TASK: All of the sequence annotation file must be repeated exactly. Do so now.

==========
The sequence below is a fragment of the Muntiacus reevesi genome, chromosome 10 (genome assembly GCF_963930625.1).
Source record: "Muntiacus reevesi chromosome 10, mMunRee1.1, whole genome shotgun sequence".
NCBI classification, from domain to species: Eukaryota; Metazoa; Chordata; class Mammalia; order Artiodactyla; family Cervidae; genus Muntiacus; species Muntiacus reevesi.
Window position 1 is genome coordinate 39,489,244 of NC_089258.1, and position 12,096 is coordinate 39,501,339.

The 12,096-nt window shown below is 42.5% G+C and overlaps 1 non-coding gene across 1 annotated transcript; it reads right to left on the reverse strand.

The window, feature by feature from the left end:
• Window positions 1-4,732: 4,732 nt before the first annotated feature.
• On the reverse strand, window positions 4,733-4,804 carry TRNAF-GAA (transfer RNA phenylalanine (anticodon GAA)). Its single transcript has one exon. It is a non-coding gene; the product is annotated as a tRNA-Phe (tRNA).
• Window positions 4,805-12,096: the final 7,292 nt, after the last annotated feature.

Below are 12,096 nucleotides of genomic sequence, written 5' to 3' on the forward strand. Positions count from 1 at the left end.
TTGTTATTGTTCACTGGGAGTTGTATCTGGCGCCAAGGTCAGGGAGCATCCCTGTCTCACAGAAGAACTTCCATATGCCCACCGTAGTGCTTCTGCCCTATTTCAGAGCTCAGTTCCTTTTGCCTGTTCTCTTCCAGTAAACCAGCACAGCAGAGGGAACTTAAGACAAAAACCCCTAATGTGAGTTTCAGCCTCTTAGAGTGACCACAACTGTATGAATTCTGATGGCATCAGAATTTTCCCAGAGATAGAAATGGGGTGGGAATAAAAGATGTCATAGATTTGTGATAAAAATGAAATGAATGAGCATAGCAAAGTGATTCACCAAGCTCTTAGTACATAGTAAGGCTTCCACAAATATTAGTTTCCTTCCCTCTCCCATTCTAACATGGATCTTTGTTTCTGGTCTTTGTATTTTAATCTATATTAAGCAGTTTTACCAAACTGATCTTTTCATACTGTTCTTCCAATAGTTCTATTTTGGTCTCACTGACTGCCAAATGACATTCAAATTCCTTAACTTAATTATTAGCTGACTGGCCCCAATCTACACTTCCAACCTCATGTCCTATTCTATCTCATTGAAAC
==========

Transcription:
The sequence below is a fragment of the Muntiacus reevesi genome, chromosome 10 (genome assembly GCF_963930625.1).
Source record: "Muntiacus reevesi chromosome 10, mMunRee1.1, whole genome shotgun sequence".
NCBI classification, from domain to species: Eukaryota; Metazoa; Chordata; class Mammalia; order Artiodactyla; family Cervidae; genus Muntiacus; species Muntiacus reevesi.
Window position 1 is genome coordinate 39,489,244 of NC_089258.1, and position 12,096 is coordinate 39,501,339.

The 12,096-nt window shown below is 42.5% G+C and overlaps 1 non-coding gene across 1 annotated transcript; it reads right to left on the reverse strand.

The window, feature by feature from the left end:
• Window positions 1-4,732: 4,732 nt before the first annotated feature.
• On the reverse strand, window positions 4,733-4,804 carry TRNAF-GAA (transfer RNA phenylalanine (anticodon GAA)). Its single transcript has one exon. It is a non-coding gene; the product is annotated as a tRNA-Phe (tRNA).
• Window positions 4,805-12,096: the final 7,292 nt, after the last annotated feature.

Below are 12,096 nucleotides of genomic sequence, written 5' to 3' on the forward strand. Positions count from 1 at the left end.
TTGTTATTGTTCACTGGGAGTTGTATCTGGCGCCAAGGTCAGGGAGCATCCCTGTCTCACAGAAGAACTTCCATATGCCCACCGTAGTGCTTCTGCCCTATTTCAGAGCTCAGTTCCTTTTGCCTGTTCTCTTCCAGTAAACCAGCACAGCAGAGGGAACTTAAGACAAAAACCCCTAATGTGAGTTTCAGCCTCTTAGAGTGACCACAACTGTATGAATTCTGATGGCATCAGAATTTTCCCAGAGATAGAAATGGGGTGGGAATAAAAGATGTCATAGATTTGTGATAAAAATGAAATGAATGAGCATAGCAAAGTGATTCACCAAGCTCTTAGTACATAGTAAGGCTTCCACAAATATTAGTTTCCTTCCCTCTCCCATTCTAACATGGATCTTTGTTTCTGGTCTTTGTATTTTAATCTATATTAAGCAGTTTTACCAAACTGATCTTTTCATACTGTTCTTCCAATAGTTCTATTTTGGTCTCACTGACTGCCAAATGACATTCAAATTCCTTAACTTAATTATTAGCTGACTGGCCCCAATCTACACTTCCAACCTCATGTCCTATTCTATCTCATTGAAAC